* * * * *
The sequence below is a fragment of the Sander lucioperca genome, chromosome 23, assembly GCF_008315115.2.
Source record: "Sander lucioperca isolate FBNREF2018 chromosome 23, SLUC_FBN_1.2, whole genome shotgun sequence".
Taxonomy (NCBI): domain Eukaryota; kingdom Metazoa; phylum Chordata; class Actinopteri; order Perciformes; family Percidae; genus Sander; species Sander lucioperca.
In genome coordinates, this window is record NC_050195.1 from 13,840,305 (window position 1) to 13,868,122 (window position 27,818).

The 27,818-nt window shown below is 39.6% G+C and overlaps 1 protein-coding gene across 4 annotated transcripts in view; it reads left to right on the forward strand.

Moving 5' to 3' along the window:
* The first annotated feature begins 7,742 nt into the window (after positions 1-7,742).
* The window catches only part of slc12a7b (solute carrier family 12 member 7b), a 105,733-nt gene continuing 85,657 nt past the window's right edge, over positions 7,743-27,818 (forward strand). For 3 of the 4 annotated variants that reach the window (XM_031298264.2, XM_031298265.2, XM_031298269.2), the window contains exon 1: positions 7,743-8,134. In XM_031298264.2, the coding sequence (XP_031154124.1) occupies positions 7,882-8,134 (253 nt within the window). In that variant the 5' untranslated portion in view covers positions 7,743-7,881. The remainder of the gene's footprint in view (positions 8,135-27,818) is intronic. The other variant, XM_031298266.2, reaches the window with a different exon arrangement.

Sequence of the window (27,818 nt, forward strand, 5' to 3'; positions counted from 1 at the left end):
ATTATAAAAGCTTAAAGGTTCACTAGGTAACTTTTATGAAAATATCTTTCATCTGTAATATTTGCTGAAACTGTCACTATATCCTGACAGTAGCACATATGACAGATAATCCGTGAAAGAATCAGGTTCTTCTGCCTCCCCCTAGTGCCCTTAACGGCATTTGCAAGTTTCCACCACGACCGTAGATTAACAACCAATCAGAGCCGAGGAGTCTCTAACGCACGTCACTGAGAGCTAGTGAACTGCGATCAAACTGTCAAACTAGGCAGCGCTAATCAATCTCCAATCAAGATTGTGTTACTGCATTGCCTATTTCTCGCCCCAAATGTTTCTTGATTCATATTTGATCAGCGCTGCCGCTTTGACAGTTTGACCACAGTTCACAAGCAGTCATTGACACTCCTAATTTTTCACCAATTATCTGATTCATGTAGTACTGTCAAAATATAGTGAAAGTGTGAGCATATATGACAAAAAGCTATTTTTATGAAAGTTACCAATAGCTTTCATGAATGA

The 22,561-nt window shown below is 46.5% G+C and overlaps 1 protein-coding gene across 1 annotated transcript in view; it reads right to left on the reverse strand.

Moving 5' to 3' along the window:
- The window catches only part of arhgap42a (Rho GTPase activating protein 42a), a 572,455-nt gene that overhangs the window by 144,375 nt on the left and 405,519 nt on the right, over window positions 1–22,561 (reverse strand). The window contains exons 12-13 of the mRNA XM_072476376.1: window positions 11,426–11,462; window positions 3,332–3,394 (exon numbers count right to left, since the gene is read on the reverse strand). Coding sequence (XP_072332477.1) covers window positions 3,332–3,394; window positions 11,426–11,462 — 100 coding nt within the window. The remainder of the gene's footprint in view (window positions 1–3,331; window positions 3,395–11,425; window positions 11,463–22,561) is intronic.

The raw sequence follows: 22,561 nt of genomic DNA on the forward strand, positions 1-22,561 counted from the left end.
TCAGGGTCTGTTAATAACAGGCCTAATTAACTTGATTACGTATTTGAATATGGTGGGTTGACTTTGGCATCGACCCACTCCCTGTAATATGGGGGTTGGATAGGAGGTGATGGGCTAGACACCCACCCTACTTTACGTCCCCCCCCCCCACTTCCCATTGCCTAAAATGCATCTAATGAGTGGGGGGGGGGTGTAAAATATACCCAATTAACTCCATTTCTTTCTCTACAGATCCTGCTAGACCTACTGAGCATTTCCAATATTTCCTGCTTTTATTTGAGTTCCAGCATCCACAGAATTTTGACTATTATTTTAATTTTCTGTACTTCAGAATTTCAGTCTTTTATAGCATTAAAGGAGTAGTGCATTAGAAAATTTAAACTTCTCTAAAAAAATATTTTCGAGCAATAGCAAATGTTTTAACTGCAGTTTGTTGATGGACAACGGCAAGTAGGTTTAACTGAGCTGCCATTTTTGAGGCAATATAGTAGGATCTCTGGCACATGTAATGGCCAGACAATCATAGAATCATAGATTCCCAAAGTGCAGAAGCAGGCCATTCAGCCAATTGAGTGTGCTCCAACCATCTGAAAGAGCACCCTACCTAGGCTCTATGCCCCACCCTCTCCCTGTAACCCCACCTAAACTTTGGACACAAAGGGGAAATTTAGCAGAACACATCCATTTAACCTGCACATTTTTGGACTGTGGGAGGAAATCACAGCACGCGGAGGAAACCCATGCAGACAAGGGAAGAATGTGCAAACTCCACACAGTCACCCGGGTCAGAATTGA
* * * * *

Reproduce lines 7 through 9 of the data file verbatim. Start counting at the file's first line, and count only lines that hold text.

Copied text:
* The first annotated feature begins 7,742 nt into the window (after positions 1-7,742).
* The window catches only part of slc12a7b (solute carrier family 12 member 7b), a 105,733-nt gene continuing 85,657 nt past the window's right edge, over positions 7,743-27,818 (forward strand). For 3 of the 4 annotated variants that reach the window (XM_031298264.2, XM_031298265.2, XM_031298269.2), the window contains exon 1: positions 7,743-8,134. In XM_031298264.2, the coding sequence (XP_031154124.1) occupies positions 7,882-8,134 (253 nt within the window). In that variant the 5' untranslated portion in view covers positions 7,743-7,881. The remainder of the gene's footprint in view (positions 8,135-27,818) is intronic. The other variant, XM_031298266.2, reaches the window with a different exon arrangement.

Sequence of the window (27,818 nt, forward strand, 5' to 3'; positions counted from 1 at the left end):